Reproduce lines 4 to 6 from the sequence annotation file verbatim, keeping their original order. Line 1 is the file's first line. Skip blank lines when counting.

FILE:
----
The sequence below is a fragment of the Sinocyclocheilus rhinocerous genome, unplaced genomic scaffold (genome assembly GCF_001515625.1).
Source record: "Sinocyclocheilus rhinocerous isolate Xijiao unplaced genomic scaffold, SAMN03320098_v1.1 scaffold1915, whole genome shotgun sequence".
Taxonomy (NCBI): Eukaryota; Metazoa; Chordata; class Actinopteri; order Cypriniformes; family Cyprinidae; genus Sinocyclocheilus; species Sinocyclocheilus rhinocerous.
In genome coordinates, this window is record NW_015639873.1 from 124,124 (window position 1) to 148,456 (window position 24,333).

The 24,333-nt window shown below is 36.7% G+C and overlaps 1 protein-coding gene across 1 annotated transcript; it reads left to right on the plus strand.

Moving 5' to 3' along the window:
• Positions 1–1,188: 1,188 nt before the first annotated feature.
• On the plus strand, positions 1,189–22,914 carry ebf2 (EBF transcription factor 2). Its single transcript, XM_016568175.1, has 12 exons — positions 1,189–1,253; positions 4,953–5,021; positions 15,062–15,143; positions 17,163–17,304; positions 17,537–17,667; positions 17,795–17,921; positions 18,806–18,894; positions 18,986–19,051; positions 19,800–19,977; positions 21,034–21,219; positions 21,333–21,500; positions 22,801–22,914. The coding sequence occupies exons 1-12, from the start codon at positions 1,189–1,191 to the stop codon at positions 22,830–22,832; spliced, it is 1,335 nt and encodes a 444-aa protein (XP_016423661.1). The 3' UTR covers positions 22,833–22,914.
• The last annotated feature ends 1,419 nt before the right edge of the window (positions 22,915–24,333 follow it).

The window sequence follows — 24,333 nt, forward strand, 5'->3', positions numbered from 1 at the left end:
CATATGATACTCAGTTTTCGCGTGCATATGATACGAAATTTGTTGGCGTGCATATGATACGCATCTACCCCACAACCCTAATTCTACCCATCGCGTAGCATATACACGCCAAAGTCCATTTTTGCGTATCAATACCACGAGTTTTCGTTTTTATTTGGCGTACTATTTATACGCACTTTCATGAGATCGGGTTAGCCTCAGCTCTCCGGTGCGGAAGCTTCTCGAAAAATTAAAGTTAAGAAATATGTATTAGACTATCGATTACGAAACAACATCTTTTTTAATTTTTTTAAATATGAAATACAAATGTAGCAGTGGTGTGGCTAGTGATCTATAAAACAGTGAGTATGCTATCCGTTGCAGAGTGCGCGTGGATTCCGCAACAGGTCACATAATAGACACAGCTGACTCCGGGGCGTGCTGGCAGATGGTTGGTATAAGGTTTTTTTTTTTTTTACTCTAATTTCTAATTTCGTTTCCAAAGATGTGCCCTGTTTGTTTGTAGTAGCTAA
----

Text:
In genome coordinates, this window is record NW_015639873.1 from 124,124 (window position 1) to 148,456 (window position 24,333).

The 24,333-nt window shown below is 36.7% G+C and overlaps 1 protein-coding gene across 1 annotated transcript; it reads left to right on the plus strand.

Moving 5' to 3' along the window: